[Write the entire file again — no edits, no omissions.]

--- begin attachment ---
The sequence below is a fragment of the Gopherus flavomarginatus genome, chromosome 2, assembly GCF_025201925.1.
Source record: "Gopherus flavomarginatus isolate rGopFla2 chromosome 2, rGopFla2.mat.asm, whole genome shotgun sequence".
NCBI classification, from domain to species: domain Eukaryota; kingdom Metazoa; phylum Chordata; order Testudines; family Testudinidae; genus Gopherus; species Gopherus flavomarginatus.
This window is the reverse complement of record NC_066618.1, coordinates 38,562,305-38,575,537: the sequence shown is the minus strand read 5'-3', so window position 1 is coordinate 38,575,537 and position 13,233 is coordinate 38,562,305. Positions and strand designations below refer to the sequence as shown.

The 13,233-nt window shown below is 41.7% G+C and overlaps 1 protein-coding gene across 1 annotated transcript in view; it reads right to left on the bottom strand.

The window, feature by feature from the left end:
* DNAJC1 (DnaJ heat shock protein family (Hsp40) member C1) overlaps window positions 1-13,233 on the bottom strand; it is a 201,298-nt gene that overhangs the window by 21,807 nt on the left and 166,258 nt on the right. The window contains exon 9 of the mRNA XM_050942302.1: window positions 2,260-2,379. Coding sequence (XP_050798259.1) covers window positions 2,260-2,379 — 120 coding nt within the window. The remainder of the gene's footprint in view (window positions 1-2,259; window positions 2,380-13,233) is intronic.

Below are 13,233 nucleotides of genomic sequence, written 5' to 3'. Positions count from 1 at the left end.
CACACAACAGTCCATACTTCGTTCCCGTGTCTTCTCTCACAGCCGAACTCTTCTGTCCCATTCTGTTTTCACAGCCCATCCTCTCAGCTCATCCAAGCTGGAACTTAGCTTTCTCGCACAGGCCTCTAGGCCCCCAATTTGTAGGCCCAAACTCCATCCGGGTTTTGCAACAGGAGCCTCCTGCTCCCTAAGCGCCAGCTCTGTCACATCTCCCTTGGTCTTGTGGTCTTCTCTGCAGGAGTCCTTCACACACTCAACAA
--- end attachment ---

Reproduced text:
The sequence below is a fragment of the Gopherus flavomarginatus genome, chromosome 2, assembly GCF_025201925.1.
Source record: "Gopherus flavomarginatus isolate rGopFla2 chromosome 2, rGopFla2.mat.asm, whole genome shotgun sequence".
NCBI classification, from domain to species: domain Eukaryota; kingdom Metazoa; phylum Chordata; order Testudines; family Testudinidae; genus Gopherus; species Gopherus flavomarginatus.
This window is the reverse complement of record NC_066618.1, coordinates 38,562,305-38,575,537: the sequence shown is the minus strand read 5'-3', so window position 1 is coordinate 38,575,537 and position 13,233 is coordinate 38,562,305. Positions and strand designations below refer to the sequence as shown.

The 13,233-nt window shown below is 41.7% G+C and overlaps 1 protein-coding gene across 1 annotated transcript in view; it reads right to left on the bottom strand.

The window, feature by feature from the left end:
* DNAJC1 (DnaJ heat shock protein family (Hsp40) member C1) overlaps window positions 1-13,233 on the bottom strand; it is a 201,298-nt gene that overhangs the window by 21,807 nt on the left and 166,258 nt on the right. The window contains exon 9 of the mRNA XM_050942302.1: window positions 2,260-2,379. Coding sequence (XP_050798259.1) covers window positions 2,260-2,379 — 120 coding nt within the window. The remainder of the gene's footprint in view (window positions 1-2,259; window positions 2,380-13,233) is intronic.

Below are 13,233 nucleotides of genomic sequence, written 5' to 3'. Positions count from 1 at the left end.
CACACAACAGTCCATACTTCGTTCCCGTGTCTTCTCTCACAGCCGAACTCTTCTGTCCCATTCTGTTTTCACAGCCCATCCTCTCAGCTCATCCAAGCTGGAACTTAGCTTTCTCGCACAGGCCTCTAGGCCCCCAATTTGTAGGCCCAAACTCCATCCGGGTTTTGCAACAGGAGCCTCCTGCTCCCTAAGCGCCAGCTCTGTCACATCTCCCTTGGTCTTGTGGTCTTCTCTGCAGGAGTCCTTCACACACTCAACAA